Books read in 2015

  • Romain Pouchlet : Pro iOS Continous Integration
  • Chad Fowler : The Passionate Programmer
  • Jon Manning, Paris Buttfield-Addison : iOS Game Development Cookbook
  • Jon Manning, Paris Buttfield-Addison, Tim Nugent : Swift Development With Cocoa
  • Aaron Hillegass, Adam Preble & Nate Chandler : Cocoa Programming: For Mac OS X
  • Anders Frankos og Niklas Zetterling : Slaget om Kursk
  • Pierre Lemaitre: Vi ses deroppe
  • Chris Adamson & Kevin Avila : Learning Core Audio
  • David Miller : Ubåde
  • Ben Elton : Two Brothers
  • Stephen King : Om en Buick 8
  • Frederick Forsyth : Cobra
  • Matt Neuburg : Programming iOS 9 (or bits and pieces of it at least)
  • Andy Hunt : Learn to Program with Minecraft Plugins
  • Matt Richardson & Shawn Wallace : Getting Started with Raspberry Pi

Books read in 2014

  • Matt Galloway : Effective Objective-C 2.0
  • Nick Lockwood : Core Animation
  • John Steinbeck : The Grapes of Wrath
  • Tim O’Brian : The Things They Carried
  • Bill Bryson : The Lost Continent
  • Douglas Coupland : Generation X
  • Peter Henningsen : Hundemordet i Vimmelskaftet
  • Apple: The Swift Programming Language
  • Douglas Coupland : Microserfs
  • Stephen King : 22.11.63
  • Walter Isaacson : Steve Jobs
  • Tom Wolfe : The Right Stuff

Books Read in 2013

  • Dan Turell : Vangede Billeder
  • Chris Adamson & Bill Dudney : iOS SDK Development
  • Bill Bryson : The Lost Continent
  • Claus Elming : Den store bog om NFL
  • Bruce A. Tate : Seven Languages in Seven Weeks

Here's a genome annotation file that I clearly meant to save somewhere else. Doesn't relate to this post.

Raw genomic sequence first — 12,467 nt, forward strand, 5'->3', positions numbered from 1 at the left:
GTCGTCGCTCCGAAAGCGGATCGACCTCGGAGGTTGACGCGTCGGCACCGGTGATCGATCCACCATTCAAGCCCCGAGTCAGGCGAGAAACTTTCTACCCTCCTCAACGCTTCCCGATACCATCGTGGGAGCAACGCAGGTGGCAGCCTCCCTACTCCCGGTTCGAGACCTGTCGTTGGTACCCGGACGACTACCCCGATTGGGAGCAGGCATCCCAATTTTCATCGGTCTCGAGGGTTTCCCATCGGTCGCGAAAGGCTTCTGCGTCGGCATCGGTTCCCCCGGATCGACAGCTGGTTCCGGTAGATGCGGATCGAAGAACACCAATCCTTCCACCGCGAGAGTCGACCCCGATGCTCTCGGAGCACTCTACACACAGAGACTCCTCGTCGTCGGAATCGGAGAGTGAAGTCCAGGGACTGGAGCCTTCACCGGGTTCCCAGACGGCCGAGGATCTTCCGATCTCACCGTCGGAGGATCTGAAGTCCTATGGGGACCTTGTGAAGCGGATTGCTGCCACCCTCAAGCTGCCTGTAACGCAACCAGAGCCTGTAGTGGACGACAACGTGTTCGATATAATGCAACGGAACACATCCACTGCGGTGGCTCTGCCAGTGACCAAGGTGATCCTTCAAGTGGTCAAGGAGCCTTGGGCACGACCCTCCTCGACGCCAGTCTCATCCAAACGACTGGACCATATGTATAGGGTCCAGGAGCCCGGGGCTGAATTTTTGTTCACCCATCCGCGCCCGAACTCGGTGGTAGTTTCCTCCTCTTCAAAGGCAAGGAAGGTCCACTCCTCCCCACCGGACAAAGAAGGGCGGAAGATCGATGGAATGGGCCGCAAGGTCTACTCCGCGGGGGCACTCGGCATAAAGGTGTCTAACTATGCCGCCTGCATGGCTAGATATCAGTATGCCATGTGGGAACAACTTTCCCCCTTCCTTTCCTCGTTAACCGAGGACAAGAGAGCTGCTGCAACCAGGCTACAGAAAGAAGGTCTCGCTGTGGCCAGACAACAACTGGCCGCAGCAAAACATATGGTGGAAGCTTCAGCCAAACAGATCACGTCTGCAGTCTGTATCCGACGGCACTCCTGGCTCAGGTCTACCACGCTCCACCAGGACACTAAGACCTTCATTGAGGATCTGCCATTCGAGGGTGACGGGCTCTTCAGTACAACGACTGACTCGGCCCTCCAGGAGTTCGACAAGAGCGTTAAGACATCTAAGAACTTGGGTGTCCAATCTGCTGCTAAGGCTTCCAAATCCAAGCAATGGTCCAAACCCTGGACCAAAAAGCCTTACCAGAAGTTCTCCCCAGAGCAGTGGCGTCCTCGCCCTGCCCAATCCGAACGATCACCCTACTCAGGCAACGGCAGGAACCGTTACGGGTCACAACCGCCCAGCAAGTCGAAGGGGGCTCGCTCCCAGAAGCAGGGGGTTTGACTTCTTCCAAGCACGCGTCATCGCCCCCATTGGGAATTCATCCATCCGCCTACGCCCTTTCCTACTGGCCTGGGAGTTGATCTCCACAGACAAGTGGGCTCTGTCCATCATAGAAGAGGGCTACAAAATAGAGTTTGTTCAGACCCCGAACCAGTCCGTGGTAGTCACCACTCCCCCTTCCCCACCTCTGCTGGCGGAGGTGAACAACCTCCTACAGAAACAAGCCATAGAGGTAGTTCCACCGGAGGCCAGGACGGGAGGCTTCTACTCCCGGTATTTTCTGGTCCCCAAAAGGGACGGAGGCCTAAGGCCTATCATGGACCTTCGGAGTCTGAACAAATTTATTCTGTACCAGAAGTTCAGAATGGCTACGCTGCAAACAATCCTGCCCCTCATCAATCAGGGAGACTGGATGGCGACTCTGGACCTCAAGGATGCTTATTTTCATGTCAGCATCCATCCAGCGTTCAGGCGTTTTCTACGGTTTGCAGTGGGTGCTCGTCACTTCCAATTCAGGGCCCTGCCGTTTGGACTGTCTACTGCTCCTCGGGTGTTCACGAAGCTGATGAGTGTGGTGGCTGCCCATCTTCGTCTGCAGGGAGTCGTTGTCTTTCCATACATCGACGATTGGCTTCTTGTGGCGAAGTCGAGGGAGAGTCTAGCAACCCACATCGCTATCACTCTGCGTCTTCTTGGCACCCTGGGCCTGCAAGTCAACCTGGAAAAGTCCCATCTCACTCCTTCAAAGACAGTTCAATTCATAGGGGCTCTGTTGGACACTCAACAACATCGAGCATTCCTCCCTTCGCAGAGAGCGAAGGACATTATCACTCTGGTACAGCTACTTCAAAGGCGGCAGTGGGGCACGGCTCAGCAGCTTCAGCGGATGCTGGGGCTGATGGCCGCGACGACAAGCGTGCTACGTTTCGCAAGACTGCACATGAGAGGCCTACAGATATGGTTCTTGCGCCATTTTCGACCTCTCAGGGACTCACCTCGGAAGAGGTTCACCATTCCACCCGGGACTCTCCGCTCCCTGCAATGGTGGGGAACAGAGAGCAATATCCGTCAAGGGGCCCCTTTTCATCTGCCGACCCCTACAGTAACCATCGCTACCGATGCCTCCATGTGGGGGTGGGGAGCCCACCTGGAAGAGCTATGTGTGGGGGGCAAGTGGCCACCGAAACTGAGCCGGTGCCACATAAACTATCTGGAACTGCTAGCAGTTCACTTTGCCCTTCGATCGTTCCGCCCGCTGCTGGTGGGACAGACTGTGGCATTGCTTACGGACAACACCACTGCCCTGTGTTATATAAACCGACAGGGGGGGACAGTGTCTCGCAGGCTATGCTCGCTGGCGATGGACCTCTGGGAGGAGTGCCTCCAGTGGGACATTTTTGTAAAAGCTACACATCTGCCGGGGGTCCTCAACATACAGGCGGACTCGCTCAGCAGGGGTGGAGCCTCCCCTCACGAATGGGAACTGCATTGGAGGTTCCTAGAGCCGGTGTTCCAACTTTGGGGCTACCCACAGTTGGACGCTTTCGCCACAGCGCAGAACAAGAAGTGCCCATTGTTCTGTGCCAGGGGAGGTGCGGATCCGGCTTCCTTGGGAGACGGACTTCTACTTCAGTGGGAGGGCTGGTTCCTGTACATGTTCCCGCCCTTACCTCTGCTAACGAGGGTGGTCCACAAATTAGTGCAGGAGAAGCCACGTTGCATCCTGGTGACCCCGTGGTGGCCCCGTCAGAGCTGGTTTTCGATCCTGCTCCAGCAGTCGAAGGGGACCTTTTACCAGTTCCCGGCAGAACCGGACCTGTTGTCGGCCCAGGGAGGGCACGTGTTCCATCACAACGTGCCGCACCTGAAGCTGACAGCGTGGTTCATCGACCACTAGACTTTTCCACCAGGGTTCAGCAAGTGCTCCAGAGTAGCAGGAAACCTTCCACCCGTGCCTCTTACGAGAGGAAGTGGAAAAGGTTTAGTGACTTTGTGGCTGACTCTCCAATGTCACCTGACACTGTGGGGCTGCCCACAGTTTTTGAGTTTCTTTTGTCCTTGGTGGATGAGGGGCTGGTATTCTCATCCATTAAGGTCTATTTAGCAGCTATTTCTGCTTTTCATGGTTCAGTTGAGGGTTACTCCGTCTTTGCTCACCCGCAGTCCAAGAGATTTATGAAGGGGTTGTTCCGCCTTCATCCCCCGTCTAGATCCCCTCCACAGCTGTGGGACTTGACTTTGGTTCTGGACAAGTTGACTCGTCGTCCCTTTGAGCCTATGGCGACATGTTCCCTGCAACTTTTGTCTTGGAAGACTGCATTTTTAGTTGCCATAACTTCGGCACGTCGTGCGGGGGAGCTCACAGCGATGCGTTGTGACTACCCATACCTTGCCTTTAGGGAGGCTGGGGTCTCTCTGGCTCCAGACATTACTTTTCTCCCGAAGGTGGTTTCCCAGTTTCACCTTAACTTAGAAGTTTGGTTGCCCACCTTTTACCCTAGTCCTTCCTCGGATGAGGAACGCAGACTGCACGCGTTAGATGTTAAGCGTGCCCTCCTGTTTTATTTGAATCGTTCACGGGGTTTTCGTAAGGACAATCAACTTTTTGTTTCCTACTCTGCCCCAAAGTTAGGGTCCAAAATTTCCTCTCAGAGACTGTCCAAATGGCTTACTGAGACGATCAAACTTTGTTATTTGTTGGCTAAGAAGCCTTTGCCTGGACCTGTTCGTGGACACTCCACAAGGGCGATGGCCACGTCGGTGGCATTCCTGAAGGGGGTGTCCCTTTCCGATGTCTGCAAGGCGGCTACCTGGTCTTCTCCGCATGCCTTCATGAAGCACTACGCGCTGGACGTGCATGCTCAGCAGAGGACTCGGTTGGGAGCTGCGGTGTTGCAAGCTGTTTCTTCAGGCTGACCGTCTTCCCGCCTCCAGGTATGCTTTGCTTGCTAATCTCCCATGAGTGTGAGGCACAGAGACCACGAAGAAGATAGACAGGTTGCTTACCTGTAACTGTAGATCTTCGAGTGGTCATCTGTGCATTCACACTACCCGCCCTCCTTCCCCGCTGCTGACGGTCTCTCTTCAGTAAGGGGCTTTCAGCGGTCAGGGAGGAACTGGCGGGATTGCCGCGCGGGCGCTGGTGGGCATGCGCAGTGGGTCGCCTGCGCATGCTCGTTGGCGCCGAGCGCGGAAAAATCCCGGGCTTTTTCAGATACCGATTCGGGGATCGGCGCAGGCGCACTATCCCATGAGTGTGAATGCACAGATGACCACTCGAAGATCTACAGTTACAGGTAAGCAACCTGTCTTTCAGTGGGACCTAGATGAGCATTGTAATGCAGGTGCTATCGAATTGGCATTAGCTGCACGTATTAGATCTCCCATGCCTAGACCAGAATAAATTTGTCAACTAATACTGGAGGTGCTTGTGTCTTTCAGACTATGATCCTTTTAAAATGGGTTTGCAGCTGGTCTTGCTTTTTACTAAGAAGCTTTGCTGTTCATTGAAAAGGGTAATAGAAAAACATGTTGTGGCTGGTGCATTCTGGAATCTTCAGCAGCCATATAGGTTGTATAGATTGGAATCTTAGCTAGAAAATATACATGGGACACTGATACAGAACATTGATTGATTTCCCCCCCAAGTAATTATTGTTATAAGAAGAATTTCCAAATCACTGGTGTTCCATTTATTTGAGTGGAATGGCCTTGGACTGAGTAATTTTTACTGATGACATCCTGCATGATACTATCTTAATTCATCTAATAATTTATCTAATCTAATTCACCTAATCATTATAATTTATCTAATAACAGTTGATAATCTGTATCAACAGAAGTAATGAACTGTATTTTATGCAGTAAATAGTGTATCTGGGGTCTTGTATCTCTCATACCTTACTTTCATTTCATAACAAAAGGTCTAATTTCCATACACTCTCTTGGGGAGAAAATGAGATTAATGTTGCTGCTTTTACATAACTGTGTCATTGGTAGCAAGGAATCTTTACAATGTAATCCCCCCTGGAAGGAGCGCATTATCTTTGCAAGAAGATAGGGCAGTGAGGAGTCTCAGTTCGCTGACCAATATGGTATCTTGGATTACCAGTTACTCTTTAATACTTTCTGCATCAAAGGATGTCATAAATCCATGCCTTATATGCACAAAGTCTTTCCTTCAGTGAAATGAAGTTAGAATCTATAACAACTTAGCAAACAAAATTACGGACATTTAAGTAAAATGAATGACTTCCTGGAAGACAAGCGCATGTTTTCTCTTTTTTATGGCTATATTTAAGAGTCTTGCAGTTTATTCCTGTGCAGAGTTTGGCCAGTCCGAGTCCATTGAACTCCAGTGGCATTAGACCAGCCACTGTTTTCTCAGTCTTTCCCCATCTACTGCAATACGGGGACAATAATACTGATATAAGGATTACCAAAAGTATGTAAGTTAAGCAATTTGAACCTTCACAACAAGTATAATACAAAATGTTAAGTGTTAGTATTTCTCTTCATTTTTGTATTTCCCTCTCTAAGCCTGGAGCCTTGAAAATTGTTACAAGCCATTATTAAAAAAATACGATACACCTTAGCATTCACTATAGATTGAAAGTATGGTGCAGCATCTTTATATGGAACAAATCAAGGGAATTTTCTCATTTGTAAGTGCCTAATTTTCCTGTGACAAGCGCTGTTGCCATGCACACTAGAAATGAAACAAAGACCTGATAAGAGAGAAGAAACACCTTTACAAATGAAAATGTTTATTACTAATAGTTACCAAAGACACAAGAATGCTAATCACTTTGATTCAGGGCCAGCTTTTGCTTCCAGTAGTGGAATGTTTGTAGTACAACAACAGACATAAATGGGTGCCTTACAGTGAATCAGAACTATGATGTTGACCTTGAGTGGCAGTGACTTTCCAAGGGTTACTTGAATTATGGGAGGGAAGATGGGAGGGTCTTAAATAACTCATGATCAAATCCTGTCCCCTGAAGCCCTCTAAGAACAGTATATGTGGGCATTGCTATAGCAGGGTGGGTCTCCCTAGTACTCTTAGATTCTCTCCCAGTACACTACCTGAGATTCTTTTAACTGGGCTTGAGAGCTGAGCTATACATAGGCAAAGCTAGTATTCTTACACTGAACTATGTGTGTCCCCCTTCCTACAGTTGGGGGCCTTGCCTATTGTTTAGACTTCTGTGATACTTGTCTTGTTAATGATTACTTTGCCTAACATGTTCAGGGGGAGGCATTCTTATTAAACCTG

• Jonas Nyrup & Tom Carstensen : Hooligan
  • Mads Peder Nordbo : Odins labyrint
  • Lonely Planet : California’s Best Trips
  • Lonely Planet : The Pacific Northwest’s Best Trips
  • Dan Brown : Det Forsvundne Tegn
  • Simon Garfield : Just My Type
  • Jan Poulsen : Something Rotten – Punk i Danmark
  • Richard Moore : Grævlingens Fald
  • Nicolai Bangsgaard : Solo
  • Peter Øvig Knudsen : Hippie I & II
  • Claus Elming : Den store bog om NFL (igen!)
  • Bill Phillips & Brian Hardy: Android Programming – The Big Nerd Ranch Guide
  • Mötley Crüe : The Dirt

Bottom bracket and crankset

Before I started out building my bike I did a fair amount of research on a number of various subjects. One of them being, in what order do I assemble a bike? Luckily I found a guide on Park Tools webpage. One of the first elements to install, according to this guide, was the bottom bracket and the crankset, and so I did.
Continue reading Bottom bracket and crankset

The Frame Arrives

My frame has arrived, and it is as beautifull in real life as it is on the pictures. Behold

Beautiful isn't it

Here are some pictures of the unboxing

A large box indeed

And what's inside it?

Along with the frame came some grease/paste for mounting

And some free samples of gels and energi drink from SiS

That’s service indeed. Thumbs up for bike-zone from here. I can only recommend doing businnes with them. Speedy and thorough answers to your questions and then these little surprises when you receive the package.

Also in the box was two star nuts, so no need to buy that

yes it's my hand and yes it's dirty